#5* Oct. 17, 1920: Decatur Staleys play first NFL game. The Decatur Staleys won their third game of the inaugural season against the Rock Island Independents in a 7-0 contest. Although it was their third game of the season, the first two opponents they played (the Moline Universal Tractors and the Kewanee Walworths) were not members of the AFPA (American Professional Football Association). The Staleys went on to a 10-1-2 record and “lost” to the Akron Pros for the Brunswick-Balke Collender Cup due to some scoring/voting shenanigans. The Staleys would eventually become the Chicago Bears and of the 1920 team, five went on to become inducted into the Pro Football hall of fame.

#4* Oct. 18, 1953: Willie Thrower becomes first black quarterback of modern era. With such a name as Thrower for a quarterback, it’s almost as if he was a character out of a Charles Dickens novel. The quarterback technically wasn’t the first black player to play quarterback, but he was the first to solely play the position. In a game against the San Francisco 49ers, the Chicago Bears head coach, George Halas took out George Blanda and put in Thrower who had been given a one year, $8,500 contract with the Bears in 1953. Thrower connected on three of his eight passes for 27 yards and an interception. Although he had unfortunate numbers, his legacy inspired many African American athletes including the only black hall of famer at the position, Warren Moon and the first black quarterback to win a Superbowl, Doug Williams. His importance to the league and black athletes in general will live on way past his stats.

#3* Oct. 19, 1975: Don Cockroft kicks five field goals in a game. For an at the time franchise record, Cockroft scored all the points for his Cleveland Browns team in a 16-15 losing effort against the Denver Broncos. The franchise record would last for another 30 years until Phil Dawson kicked six in a game against the then San Diego Chargers in 2006 (a 32-25 loss). Cockroft would finish his career with 216 field goals and scored the third most points in Browns history behind fellow kickers Phil Dawson and Lou Groza.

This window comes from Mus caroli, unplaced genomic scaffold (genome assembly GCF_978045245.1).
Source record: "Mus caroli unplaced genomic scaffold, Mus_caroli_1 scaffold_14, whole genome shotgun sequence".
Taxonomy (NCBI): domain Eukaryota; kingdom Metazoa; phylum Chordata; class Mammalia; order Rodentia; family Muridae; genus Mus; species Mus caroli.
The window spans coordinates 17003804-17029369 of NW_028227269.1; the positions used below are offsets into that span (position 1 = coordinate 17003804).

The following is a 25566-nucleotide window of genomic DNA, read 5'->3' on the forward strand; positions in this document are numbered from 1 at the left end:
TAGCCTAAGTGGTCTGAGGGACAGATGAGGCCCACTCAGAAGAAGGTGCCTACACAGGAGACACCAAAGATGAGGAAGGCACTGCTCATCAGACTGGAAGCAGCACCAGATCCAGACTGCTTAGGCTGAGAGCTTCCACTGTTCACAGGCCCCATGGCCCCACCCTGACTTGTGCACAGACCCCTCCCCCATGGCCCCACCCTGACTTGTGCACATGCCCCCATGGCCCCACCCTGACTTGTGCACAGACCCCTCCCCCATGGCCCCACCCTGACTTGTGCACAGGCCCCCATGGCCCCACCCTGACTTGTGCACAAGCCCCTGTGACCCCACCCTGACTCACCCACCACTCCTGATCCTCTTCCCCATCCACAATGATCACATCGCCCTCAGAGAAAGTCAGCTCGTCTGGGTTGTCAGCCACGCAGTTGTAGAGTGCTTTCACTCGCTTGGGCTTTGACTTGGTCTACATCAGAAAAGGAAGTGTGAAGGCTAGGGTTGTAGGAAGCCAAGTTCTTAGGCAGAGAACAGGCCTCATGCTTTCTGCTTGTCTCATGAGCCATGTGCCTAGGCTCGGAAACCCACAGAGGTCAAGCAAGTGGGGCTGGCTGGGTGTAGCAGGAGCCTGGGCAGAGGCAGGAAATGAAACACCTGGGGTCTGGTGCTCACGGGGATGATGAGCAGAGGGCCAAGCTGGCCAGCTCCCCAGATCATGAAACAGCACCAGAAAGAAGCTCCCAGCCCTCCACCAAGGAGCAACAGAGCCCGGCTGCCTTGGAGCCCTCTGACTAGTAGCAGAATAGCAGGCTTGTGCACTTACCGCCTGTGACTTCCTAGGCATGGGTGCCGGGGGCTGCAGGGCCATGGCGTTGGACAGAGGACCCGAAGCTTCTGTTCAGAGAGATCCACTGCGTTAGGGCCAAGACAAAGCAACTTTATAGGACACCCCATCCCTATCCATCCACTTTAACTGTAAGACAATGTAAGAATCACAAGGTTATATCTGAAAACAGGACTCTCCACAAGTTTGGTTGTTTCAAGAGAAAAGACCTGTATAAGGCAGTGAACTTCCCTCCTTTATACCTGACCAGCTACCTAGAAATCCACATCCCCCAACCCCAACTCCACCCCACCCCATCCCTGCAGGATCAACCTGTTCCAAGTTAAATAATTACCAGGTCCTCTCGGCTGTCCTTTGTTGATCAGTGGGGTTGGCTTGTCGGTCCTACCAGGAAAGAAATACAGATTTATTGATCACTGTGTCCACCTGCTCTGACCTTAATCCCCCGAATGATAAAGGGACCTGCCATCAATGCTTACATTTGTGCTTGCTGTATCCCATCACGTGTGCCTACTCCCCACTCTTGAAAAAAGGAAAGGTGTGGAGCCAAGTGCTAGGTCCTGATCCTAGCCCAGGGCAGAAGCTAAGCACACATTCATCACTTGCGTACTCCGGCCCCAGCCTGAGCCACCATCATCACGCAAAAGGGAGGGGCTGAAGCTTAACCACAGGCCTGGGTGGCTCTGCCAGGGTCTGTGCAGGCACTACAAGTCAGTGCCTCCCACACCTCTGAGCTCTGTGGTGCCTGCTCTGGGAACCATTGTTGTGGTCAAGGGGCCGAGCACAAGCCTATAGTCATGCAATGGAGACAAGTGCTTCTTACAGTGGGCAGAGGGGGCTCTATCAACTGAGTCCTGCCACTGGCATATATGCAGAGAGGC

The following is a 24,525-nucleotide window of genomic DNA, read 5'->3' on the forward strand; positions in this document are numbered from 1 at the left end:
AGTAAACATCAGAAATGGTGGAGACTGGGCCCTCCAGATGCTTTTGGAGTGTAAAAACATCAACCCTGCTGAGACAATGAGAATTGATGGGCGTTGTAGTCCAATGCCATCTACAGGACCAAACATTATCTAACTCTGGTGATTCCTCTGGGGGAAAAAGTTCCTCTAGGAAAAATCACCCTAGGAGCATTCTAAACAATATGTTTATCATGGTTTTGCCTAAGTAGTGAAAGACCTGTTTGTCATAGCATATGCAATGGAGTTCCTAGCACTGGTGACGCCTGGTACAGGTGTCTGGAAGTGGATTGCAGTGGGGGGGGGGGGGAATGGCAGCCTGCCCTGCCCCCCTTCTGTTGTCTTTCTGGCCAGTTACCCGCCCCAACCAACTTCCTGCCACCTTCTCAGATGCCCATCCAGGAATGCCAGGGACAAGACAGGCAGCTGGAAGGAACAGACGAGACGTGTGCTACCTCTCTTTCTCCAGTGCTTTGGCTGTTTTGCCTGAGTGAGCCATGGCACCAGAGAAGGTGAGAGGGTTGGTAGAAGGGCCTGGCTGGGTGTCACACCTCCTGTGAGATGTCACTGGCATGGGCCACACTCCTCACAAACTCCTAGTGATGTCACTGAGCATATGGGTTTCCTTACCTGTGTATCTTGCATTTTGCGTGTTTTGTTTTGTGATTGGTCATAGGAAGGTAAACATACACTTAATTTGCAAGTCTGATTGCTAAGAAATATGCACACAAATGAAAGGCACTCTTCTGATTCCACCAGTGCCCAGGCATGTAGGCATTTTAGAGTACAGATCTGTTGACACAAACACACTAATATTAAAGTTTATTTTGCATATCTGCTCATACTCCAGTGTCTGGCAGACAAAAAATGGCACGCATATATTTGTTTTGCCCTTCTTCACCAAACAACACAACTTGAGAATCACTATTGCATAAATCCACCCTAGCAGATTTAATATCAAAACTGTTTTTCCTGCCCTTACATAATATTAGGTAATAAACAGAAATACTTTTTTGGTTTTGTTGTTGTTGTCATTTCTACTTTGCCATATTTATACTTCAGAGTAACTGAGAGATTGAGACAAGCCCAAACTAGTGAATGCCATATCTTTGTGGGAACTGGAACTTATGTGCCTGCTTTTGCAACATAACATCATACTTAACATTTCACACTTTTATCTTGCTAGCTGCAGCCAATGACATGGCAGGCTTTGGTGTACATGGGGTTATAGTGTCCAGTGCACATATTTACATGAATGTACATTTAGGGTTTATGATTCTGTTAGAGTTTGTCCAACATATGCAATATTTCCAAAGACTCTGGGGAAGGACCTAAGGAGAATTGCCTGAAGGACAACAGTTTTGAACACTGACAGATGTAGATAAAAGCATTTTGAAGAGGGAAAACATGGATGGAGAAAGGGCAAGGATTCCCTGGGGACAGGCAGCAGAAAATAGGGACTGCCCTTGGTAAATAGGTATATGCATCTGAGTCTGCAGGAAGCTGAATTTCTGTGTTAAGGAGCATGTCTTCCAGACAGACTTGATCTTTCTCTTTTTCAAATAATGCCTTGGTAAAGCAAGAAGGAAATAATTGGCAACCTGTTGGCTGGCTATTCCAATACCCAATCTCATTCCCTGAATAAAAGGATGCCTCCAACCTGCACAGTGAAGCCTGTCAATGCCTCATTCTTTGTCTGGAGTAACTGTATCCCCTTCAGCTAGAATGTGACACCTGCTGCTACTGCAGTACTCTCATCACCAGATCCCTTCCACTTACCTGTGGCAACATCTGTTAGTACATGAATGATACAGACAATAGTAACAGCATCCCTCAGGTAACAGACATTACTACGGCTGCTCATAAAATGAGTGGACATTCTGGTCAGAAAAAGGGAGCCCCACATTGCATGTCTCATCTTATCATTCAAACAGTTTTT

#2* Oct. 20, 1946: Frank Seno runs for 105-yard kickoff return. In a game between the Chicago Cardinals and the New York Giants, the running back/defensive back returned the ball for more than 100 yards, the first time that had been done in NFL history. The Cardinals would end up losing that game 28-24. The next time anyone else came close was actually a week later when Spec Sanders rushed for 103 yards against the Los Angeles Dons. The longest kickoff return in NFL history is held by Cordarrelle Patterson who ran it back for 109 yards in 2013, which is the longest possible for such a feat.

#1 Oct. 21, 1973: Fred Dryer scores two safeties in a game. In a game between the Los Angeles Rams and the Green Bay Packers, Dryer set a new NFL record for most safeties in a game. On back to back possessions by the Packers, Dryer took down Scott Hunter and his backup Jim Del Gaizo in the endzone. Dryer holds the record for most safeties in a game by an individual player and the Rams hold the record for that same game with three total safeties. Not only was it bad enough for the Packers that they let the same player get back to back safeties, but they also let the get another one at some other point in the game. Despite this, they still probably looked better than the 2020 Jets team.